can be created in a preprocessing pass over the data. If
the approximate size of the data set is known,
preallo
cating the hash improves performance.

keys my %cache = @in;

$cache{$_} = KEY($_) for @in;

The following sets up the cache more efficiently, using
a hash slice:

keys my %cache = @in;

@cache{@in} = map KEY($_) => @in;

Then the sortsub simply sorts by the val
ues of the
cached sortkeys.

@out = sort {


$cache{$a} cmp $cache{$b)


} @in;

In essence, we have replaced lengthy computations in
the sortsub by speedy (O(1)) hash lookups.

If you want to do a complex multi
-
key comparison, you
either have to use a sepa
rate cache for each subkey or
combine subkeys in a similar way to the packed
-
sort
optimizations we will describe later. Here is an example
of the former:

keys my %cache1 = @in;

keys my %cache2 = @in;

($cache1{$_}, $cache2{$_}) =


map { KEY1($_), KEY2($_)
} $_


for @in;

@out = sort {


$cache1{$a} cmp $cache1{$b) ||


$cache2{$b} <=> $cache2{$a} }


@in;

Alternatively, a multi
-
level cache can be used, which
sacrifices speed to save some space:

keys my %cache = @in;

$cache{@in} =


map [ KEY0($_), K
EY1($_) ]


=> @in;

@out = sort {


$cache{$a}[0] cmp $cache{$b)[0]


||


$cache{$b}[1] <=> $cache{$a}[1]


} @in;

An important point about cached sorts is that no
postprocessing is needed to retrieve the sorted records.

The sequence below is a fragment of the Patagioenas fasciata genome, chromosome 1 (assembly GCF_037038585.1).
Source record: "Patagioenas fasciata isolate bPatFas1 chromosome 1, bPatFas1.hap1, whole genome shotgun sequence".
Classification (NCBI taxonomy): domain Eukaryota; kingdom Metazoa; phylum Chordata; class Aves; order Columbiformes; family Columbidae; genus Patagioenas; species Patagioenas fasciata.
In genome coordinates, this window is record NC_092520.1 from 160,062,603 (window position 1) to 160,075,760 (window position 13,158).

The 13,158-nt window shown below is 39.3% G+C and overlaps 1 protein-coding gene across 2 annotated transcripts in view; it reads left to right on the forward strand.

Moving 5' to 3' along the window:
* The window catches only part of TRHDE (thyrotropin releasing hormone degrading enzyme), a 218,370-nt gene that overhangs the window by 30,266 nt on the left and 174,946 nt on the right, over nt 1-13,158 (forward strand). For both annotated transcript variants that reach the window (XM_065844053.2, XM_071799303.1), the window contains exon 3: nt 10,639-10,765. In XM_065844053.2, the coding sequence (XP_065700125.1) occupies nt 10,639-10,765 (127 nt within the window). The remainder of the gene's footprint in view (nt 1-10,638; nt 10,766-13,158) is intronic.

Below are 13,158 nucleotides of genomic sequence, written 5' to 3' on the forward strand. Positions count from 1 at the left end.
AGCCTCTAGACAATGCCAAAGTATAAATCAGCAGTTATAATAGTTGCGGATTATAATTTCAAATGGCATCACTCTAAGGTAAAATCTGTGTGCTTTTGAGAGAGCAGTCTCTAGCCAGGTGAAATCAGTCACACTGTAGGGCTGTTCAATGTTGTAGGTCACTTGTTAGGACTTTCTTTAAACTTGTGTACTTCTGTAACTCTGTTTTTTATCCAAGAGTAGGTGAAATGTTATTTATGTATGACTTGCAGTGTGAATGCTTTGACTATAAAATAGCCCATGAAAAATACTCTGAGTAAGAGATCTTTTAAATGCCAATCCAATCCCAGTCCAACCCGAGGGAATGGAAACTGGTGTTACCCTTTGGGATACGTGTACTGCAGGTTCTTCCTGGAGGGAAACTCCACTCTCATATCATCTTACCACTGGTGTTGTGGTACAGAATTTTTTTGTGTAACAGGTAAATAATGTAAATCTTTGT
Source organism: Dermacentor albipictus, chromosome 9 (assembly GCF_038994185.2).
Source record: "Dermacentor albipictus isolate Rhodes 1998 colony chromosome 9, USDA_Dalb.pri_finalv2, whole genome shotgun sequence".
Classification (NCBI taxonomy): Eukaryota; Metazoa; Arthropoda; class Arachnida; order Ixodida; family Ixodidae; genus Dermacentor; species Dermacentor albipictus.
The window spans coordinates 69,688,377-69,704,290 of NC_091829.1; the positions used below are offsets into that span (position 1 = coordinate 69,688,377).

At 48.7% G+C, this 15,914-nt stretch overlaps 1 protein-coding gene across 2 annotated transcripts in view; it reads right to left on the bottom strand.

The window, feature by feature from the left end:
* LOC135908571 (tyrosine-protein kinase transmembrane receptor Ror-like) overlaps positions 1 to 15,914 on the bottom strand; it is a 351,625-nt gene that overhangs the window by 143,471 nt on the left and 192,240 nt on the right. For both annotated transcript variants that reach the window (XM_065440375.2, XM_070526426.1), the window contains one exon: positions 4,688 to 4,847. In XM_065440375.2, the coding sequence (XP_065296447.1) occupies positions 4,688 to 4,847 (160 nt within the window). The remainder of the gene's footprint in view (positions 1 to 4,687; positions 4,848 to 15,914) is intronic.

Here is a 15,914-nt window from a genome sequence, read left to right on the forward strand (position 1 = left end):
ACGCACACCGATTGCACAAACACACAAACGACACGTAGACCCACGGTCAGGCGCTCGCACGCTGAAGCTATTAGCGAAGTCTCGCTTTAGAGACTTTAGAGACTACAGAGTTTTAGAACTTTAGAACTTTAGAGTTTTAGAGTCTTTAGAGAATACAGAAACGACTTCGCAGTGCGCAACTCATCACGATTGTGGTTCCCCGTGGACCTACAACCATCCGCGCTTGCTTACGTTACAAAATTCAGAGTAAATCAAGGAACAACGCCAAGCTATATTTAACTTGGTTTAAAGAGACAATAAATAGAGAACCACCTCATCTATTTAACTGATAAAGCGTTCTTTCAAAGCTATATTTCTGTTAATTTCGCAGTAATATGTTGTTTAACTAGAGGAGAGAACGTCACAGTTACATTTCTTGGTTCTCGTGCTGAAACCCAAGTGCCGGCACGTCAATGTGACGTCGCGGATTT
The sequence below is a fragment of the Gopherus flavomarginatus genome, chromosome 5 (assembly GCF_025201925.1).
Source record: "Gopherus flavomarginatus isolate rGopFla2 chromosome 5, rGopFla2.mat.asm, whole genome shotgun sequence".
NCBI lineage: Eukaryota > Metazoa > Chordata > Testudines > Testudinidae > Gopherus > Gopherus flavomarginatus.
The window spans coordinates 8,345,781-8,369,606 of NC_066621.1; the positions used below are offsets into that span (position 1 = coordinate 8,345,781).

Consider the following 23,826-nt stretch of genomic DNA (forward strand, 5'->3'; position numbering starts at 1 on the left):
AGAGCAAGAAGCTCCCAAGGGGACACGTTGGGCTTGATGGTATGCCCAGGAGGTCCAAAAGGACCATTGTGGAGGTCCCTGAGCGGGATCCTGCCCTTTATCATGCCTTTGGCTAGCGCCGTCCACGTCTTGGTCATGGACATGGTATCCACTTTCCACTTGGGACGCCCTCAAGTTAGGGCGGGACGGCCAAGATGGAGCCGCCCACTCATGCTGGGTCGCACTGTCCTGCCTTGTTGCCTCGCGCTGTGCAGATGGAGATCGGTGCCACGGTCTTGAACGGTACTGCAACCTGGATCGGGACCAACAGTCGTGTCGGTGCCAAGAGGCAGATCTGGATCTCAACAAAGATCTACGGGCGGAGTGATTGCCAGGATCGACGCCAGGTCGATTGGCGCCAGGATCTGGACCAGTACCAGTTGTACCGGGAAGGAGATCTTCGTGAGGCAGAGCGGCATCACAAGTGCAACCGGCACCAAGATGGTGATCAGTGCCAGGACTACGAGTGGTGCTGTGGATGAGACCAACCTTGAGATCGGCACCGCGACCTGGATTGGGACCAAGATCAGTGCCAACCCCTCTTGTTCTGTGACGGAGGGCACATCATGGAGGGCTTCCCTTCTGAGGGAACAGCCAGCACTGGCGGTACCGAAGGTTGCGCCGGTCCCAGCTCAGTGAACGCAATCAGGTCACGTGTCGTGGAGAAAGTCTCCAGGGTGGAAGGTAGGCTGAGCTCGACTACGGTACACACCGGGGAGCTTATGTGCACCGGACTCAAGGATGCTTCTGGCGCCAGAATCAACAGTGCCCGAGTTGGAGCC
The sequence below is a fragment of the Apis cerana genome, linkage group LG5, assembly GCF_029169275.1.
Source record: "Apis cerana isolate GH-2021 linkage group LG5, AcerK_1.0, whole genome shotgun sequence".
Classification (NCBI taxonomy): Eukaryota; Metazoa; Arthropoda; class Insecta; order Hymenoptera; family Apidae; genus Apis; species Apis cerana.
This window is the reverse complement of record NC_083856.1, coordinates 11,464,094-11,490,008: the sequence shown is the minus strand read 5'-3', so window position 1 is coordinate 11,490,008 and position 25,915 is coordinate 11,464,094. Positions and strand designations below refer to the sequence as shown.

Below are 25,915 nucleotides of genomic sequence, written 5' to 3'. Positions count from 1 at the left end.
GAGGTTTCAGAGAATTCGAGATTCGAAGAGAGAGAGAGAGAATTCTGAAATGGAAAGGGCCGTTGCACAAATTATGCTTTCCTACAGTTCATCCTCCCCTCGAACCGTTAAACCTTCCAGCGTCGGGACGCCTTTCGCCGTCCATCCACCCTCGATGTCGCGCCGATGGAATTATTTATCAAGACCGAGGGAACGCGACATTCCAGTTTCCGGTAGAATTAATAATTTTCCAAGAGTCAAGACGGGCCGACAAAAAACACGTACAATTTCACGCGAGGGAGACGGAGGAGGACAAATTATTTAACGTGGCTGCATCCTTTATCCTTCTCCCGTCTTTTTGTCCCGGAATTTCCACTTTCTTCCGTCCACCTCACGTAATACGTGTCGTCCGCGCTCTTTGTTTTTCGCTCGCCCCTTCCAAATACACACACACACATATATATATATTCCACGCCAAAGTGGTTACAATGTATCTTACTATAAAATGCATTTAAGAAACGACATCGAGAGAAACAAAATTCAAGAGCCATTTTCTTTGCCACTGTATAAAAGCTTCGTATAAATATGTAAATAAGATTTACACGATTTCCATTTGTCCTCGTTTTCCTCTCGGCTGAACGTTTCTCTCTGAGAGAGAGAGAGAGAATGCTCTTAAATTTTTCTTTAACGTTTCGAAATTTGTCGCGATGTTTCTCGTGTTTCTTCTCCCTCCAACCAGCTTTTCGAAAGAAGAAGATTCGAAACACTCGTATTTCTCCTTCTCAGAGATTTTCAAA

The method

sorts the actual records, but uses the cache
to reduce the sortkey extraction to O(N).

The Orcish Maneuver (OM)

The Orcish Maneuver (invented by Joseph N. Hall [8])
eliminates the preprocessing pass over the data, which
might save keeping a copy of the da
ta if they are being
read directly from a file. It does the sortkey extraction
only once per record, as it checks the hash to see if it
was done before. The test and storage of the sortkey is
done with the
||=

operator (short
-
circuit logical
-
or
assignment)
, which will evaluate and assign the
expression on the right to the lvalue on the left, if the
lvalue is false. The name ‘orcish’ is a pun on ‘or
-
cache’.
The full statement in the sortsub looks like this:

keys my %or_cache = @in;

@out = sort {


($or_cac
he{$a} ||= KEY($a))


cmp


($or_cache{$b} ||= KEY($b))


} @in;

The first part of the sortsub sees if the sortkey for $a is
cached. If not, it extracts the value of the sortkey from
the operand and caches it.
The sortkey for $a is then
compared to the

sortkey for $b (which is found in the
same way).

Here is an example of a two
-
subkey comparison using
two caches:

keys my %or_cache1 = @in;

keys my %or_cache2 = @in;

@out = sort {


($or_cache1{$a} ||= KEY1($a))


cmp # primary string key